Knowing if a wine is from a big négociant house or a small grower who can control the
process from soil to bottle provides the consumer with another level of understanding the
confusing world of Burgundy.

The insanity continues. Easy to remember names rarely exist in Burgundy but to find a
particular wine it is helpful to know the whole name and all its parts. Domaine owners
and bottlers are indicated by family name in Burgundy. Many wine growers and
négociants share the same surname: Domaine Mongeard-Mugneret; Domaine Denis et
Dominque Mugneret; Domaine Gérard Mugneret; and Domaine Georges Mugneret-
Gibourg is one of countless examples. Bachelet, Boillot, Morey, Rion, and Rossignol are
other common names.

All of this must be a conspiracy to confuse us. Before becoming too discouraged and
turning to the Australian section at your neighborhood wine store, please know Burgundy
offers vast and pleasurable rewards. Sifting through this cloak of complexity will unveil
the most flavorful, sensuous, subtle, silky, and elegant wines produced on the planet.
Metaphorically, you might say these wines range from the elegance and finesse of
Audrey Hepburn (Chambolle-Musigny & Volnay) to the suave and sophisticated Gregory
Peck (Gevrey-Chambertin). Keep in mind that neither Sylvester Stallone nor Rosanne
Barr-type wines will be found in Burgundy.

Here’s an important bit of caution—don’t confuse light or medium body of Burgundy
wines with lack of flavor. These wines are bursting with a cornucopia of mouthwatering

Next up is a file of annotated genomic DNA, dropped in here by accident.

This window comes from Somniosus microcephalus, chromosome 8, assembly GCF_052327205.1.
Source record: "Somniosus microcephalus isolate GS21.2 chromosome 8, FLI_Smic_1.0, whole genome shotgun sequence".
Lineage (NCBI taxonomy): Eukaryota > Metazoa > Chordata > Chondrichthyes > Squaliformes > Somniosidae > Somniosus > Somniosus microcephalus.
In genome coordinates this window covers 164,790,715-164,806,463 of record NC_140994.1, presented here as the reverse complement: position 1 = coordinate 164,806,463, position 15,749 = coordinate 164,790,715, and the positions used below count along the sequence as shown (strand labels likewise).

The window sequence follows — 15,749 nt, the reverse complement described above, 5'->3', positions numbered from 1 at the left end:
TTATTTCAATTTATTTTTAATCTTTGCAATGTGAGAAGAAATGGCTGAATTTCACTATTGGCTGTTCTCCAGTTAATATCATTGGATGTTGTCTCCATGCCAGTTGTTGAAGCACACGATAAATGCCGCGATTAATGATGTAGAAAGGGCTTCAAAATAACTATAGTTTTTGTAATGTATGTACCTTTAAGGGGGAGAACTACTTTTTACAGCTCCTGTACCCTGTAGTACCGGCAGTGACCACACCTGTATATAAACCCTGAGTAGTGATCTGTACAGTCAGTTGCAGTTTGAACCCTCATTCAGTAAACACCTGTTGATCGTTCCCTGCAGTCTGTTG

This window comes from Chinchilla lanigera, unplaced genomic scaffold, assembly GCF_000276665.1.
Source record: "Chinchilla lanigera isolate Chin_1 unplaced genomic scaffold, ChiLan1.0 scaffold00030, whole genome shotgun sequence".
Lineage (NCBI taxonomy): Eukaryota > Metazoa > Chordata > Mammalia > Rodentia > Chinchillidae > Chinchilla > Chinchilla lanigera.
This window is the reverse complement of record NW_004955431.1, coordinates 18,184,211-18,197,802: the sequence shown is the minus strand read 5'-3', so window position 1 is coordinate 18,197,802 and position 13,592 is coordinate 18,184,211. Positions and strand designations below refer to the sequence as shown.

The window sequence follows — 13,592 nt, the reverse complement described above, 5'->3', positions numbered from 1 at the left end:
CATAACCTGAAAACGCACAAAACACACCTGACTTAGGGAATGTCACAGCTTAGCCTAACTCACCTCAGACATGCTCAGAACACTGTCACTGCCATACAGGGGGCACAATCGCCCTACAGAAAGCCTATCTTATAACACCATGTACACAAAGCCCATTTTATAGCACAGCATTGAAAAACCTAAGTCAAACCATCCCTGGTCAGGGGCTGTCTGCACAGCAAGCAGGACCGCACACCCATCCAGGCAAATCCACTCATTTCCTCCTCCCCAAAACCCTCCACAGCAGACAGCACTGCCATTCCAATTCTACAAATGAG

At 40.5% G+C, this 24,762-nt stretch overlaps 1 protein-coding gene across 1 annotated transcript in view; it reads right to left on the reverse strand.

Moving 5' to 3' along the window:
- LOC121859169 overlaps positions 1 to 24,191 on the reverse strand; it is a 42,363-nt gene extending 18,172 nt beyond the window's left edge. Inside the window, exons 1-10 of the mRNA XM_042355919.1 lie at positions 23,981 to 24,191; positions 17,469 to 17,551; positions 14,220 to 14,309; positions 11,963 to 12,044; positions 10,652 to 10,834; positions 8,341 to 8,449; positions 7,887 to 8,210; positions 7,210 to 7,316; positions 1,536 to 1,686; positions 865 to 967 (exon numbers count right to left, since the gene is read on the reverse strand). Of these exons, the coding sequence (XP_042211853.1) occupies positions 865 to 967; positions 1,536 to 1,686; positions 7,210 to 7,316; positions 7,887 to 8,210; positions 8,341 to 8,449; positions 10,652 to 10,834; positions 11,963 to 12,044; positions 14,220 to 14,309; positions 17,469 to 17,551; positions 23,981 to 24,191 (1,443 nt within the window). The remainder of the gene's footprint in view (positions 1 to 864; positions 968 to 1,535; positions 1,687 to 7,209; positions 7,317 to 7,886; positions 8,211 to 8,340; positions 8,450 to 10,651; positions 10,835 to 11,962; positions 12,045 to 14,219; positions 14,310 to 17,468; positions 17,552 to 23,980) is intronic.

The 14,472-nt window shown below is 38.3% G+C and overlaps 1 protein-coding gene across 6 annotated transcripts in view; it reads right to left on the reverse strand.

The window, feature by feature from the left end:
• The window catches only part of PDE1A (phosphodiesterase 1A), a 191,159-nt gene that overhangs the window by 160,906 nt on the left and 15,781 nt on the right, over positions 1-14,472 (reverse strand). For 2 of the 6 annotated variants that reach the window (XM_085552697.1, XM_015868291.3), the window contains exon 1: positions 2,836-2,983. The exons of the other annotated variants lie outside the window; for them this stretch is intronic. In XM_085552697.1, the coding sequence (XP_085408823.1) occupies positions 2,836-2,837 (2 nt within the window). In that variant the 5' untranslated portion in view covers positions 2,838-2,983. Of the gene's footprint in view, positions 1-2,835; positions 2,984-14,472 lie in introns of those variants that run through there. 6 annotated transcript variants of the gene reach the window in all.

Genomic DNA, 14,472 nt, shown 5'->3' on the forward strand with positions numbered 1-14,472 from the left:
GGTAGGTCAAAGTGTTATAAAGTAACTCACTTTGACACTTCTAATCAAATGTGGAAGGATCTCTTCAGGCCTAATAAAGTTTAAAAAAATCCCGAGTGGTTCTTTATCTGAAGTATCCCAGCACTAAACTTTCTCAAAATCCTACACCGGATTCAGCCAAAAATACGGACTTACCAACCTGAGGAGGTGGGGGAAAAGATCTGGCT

(acidity) red and black cherries, currants, violets, cranberries, raspberry, and plums

surrounded by hints of mushrooms, truffles, and other earthy aromas. For those who
dislike the mouth drying tannic shrink-wrap of many red wines such as cabernet
sauvignon, you may have found a new home.

What makes Burgundy wines so great? Together with climate, the land is a good part of
the explanation. Serena Sutcliffe wrote in Wines of Burgundy, “Soil in Burgundy is a
geologist dream or a layman’s nightmare.” During the age of dinosaurs, Burgundy was
underwater. The fossils from dead little creatures formed a rich marl or mudstone.
Limestone is predominant in the Côte d’Or which varies widely in consistency. This
limestone has over time eroded to the lower slopes where it has combined with the marl
to create the best red Burgundy vineyards. Wines from the upper slopes where the
limestone is chalky are often thin and lacking concentration. Chardonnay is usually
planted where limestone is dominant and chalky.

The primary focus on my recent trip was red Burgundy. An in depth study of white
Burgundy (Chardonnay) will be saved for a future trip. Due to the recent train strike, the
Burgundy portion of my trip was cut short. For example and regretfully, I had to cancel a
tasting with Domaine Jacques Prieur in Mersault and their marvelous white Burgundies
(excellent reds too). The gracious Martin Prieur gave me a rain check.

A TripThrough Burgundy